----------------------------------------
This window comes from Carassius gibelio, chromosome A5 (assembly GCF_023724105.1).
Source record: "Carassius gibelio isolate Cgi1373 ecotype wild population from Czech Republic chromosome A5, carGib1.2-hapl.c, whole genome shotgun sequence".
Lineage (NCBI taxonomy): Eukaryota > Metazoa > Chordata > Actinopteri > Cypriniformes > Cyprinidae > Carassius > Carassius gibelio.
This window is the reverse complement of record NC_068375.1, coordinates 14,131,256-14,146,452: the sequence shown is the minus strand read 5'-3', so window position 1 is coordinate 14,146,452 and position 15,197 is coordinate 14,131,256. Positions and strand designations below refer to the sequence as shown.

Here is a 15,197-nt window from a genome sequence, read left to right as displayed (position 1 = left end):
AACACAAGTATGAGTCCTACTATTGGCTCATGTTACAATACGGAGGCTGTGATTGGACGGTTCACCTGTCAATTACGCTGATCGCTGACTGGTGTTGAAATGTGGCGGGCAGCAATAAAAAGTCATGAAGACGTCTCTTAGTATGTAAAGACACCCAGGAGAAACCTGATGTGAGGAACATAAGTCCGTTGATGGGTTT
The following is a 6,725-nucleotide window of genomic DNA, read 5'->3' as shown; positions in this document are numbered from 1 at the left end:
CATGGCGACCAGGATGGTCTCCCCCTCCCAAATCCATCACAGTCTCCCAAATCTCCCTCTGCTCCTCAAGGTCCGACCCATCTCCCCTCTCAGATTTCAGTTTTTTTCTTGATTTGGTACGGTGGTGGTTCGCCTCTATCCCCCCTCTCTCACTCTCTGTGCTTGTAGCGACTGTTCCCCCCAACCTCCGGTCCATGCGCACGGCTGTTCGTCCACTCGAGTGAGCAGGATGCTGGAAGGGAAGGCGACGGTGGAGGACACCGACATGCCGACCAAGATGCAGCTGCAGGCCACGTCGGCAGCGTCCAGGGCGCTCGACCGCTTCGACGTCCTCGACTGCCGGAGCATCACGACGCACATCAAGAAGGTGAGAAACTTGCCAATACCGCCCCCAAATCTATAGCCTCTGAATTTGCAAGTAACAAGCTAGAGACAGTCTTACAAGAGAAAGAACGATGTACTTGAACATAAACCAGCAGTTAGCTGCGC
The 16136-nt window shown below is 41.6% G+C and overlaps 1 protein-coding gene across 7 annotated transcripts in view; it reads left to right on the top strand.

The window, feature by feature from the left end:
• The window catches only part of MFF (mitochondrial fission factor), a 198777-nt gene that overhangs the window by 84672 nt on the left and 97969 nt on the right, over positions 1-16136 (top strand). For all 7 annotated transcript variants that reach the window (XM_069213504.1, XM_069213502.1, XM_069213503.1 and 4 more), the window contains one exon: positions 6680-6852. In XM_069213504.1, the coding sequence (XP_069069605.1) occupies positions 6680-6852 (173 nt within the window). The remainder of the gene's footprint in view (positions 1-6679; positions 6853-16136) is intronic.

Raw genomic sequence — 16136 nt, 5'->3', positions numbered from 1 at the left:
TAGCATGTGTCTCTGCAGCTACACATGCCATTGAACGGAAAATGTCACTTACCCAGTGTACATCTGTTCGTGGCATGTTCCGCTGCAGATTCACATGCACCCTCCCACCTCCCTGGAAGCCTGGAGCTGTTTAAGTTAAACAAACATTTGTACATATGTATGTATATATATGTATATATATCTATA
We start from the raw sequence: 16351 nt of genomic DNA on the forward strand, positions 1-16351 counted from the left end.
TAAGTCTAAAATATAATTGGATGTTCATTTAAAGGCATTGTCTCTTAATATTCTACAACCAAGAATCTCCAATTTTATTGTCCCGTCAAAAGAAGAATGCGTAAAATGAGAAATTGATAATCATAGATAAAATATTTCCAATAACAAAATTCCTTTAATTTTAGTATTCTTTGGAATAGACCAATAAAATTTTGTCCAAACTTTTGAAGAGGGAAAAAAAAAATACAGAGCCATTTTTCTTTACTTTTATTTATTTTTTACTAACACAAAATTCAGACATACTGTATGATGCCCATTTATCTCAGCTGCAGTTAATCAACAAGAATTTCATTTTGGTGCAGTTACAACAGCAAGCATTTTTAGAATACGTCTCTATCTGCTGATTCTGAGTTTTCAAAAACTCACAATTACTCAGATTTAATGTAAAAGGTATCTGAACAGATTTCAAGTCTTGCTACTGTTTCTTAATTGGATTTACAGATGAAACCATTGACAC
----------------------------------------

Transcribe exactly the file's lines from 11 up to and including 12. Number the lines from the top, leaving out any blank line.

• The window catches only part of MFF (mitochondrial fission factor), a 198777-nt gene that overhangs the window by 84672 nt on the left and 97969 nt on the right, over positions 1-16136 (top strand). For all 7 annotated transcript variants that reach the window (XM_069213504.1, XM_069213502.1, XM_069213503.1 and 4 more), the window contains one exon: positions 6680-6852. In XM_069213504.1, the coding sequence (XP_069069605.1) occupies positions 6680-6852 (173 nt within the window). The remainder of the gene's footprint in view (positions 1-6679; positions 6853-16136) is intronic.

Raw genomic sequence — 16136 nt, 5'->3', positions numbered from 1 at the left: